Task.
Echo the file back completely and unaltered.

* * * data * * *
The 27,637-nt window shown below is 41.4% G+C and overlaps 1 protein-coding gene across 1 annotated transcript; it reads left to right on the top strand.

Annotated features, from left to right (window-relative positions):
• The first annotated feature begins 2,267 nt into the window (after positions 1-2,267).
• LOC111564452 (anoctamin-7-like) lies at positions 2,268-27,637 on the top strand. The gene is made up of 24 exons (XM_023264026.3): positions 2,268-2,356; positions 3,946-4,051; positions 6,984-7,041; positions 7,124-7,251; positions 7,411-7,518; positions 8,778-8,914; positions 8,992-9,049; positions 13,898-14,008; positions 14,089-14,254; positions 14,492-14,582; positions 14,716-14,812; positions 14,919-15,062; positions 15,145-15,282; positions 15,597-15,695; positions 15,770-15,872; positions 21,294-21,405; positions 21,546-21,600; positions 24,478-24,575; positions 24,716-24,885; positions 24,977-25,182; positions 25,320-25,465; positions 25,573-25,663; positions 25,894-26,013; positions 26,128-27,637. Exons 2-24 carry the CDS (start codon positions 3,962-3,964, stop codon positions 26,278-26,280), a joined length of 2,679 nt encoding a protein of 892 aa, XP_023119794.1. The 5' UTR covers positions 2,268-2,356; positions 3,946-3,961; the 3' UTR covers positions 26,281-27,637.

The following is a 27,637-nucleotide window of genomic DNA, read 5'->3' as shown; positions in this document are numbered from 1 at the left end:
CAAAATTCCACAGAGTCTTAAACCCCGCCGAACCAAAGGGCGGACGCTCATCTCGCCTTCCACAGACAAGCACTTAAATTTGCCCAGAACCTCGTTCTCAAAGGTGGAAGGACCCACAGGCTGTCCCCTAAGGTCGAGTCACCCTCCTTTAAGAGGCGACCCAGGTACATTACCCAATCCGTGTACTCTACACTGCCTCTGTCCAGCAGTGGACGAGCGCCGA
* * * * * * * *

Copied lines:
The 27,637-nt window shown below is 41.4% G+C and overlaps 1 protein-coding gene across 1 annotated transcript; it reads left to right on the top strand.

Annotated features, from left to right (window-relative positions):
• The first annotated feature begins 2,267 nt into the window (after positions 1-2,267).
• LOC111564452 (anoctamin-7-like) lies at positions 2,268-27,637 on the top strand. The gene is made up of 24 exons (XM_023264026.3): positions 2,268-2,356; positions 3,946-4,051; positions 6,984-7,041; positions 7,124-7,251; positions 7,411-7,518; positions 8,778-8,914; positions 8,992-9,049; positions 13,898-14,008; positions 14,089-14,254; positions 14,492-14,582; positions 14,716-14,812; positions 14,919-15,062; positions 15,145-15,282; positions 15,597-15,695; positions 15,770-15,872; positions 21,294-21,405; positions 21,546-21,600; positions 24,478-24,575; positions 24,716-24,885; positions 24,977-25,182; positions 25,320-25,465; positions 25,573-25,663; positions 25,894-26,013; positions 26,128-27,637. Exons 2-24 carry the CDS (start codon positions 3,962-3,964, stop codon positions 26,278-26,280), a joined length of 2,679 nt encoding a protein of 892 aa, XP_023119794.1. The 5' UTR covers positions 2,268-2,356; positions 3,946-3,961; the 3' UTR covers positions 26,281-27,637.

The following is a 27,637-nucleotide window of genomic DNA, read 5'->3' as shown; positions in this document are numbered from 1 at the left end:
CAAAATTCCACAGAGTCTTAAACCCCGCCGAACCAAAGGGCGGACGCTCATCTCGCCTTCCACAGACAAGCACTTAAATTTGCCCAGAACCTCGTTCTCAAAGGTGGAAGGACCCACAGGCTGTCCCCTAAGGTCGAGTCACCCTCCTTTAAGAGGCGACCCAGGTACATTACCCAATCCGTGTACTCTACACTGCCTCTGTCCAGCAGTGGACGAGCGCCGA